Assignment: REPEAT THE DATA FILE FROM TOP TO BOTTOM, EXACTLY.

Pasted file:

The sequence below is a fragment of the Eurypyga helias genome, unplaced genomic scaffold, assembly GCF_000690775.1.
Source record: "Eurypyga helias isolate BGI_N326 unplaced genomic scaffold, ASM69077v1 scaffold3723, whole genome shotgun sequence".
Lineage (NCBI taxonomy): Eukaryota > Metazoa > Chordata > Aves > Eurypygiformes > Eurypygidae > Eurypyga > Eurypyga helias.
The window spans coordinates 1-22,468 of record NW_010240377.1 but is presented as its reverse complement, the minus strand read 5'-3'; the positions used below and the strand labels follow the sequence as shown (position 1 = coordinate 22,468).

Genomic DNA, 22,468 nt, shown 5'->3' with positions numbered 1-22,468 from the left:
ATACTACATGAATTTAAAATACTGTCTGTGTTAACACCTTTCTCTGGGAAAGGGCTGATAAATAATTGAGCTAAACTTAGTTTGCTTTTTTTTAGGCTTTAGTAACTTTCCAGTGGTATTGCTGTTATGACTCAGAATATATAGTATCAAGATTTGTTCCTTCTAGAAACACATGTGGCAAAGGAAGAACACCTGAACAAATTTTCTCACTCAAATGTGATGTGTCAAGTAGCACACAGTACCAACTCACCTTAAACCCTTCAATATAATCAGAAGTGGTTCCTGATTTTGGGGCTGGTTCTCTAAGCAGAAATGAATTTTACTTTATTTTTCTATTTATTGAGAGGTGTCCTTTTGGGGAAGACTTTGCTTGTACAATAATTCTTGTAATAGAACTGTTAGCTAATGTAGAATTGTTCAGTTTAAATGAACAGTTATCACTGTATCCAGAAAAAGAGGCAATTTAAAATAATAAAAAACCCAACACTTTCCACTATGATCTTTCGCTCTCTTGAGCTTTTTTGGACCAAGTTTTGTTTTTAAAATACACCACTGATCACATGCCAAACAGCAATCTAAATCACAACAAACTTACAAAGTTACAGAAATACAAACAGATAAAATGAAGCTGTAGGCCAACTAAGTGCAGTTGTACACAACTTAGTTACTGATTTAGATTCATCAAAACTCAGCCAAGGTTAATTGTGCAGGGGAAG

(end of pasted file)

The sequence below is a fragment of the Eurypyga helias genome, unplaced genomic scaffold, assembly GCF_000690775.1.
Source record: "Eurypyga helias isolate BGI_N326 unplaced genomic scaffold, ASM69077v1 scaffold3723, whole genome shotgun sequence".
Lineage (NCBI taxonomy): Eukaryota > Metazoa > Chordata > Aves > Eurypygiformes > Eurypygidae > Eurypyga > Eurypyga helias.
The window spans coordinates 1-22,468 of record NW_010240377.1 but is presented as its reverse complement, the minus strand read 5'-3'; the positions used below and the strand labels follow the sequence as shown (position 1 = coordinate 22,468).

Genomic DNA, 22,468 nt, shown 5'->3' with positions numbered 1-22,468 from the left:
ATACTACATGAATTTAAAATACTGTCTGTGTTAACACCTTTCTCTGGGAAAGGGCTGATAAATAATTGAGCTAAACTTAGTTTGCTTTTTTTTAGGCTTTAGTAACTTTCCAGTGGTATTGCTGTTATGACTCAGAATATATAGTATCAAGATTTGTTCCTTCTAGAAACACATGTGGCAAAGGAAGAACACCTGAACAAATTTTCTCACTCAAATGTGATGTGTCAAGTAGCACACAGTACCAACTCACCTTAAACCCTTCAATATAATCAGAAGTGGTTCCTGATTTTGGGGCTGGTTCTCTAAGCAGAAATGAATTTTACTTTATTTTTCTATTTATTGAGAGGTGTCCTTTTGGGGAAGACTTTGCTTGTACAATAATTCTTGTAATAGAACTGTTAGCTAATGTAGAATTGTTCAGTTTAAATGAACAGTTATCACTGTATCCAGAAAAAGAGGCAATTTAAAATAATAAAAAACCCAACACTTTCCACTATGATCTTTCGCTCTCTTGAGCTTTTTTGGACCAAGTTTTGTTTTTAAAATACACCACTGATCACATGCCAAACAGCAATCTAAATCACAACAAACTTACAAAGTTACAGAAATACAAACAGATAAAATGAAGCTGTAGGCCAACTAAGTGCAGTTGTACACAACTTAGTTACTGATTTAGATTCATCAAAACTCAGCCAAGGTTAATTGTGCAGGGGAAG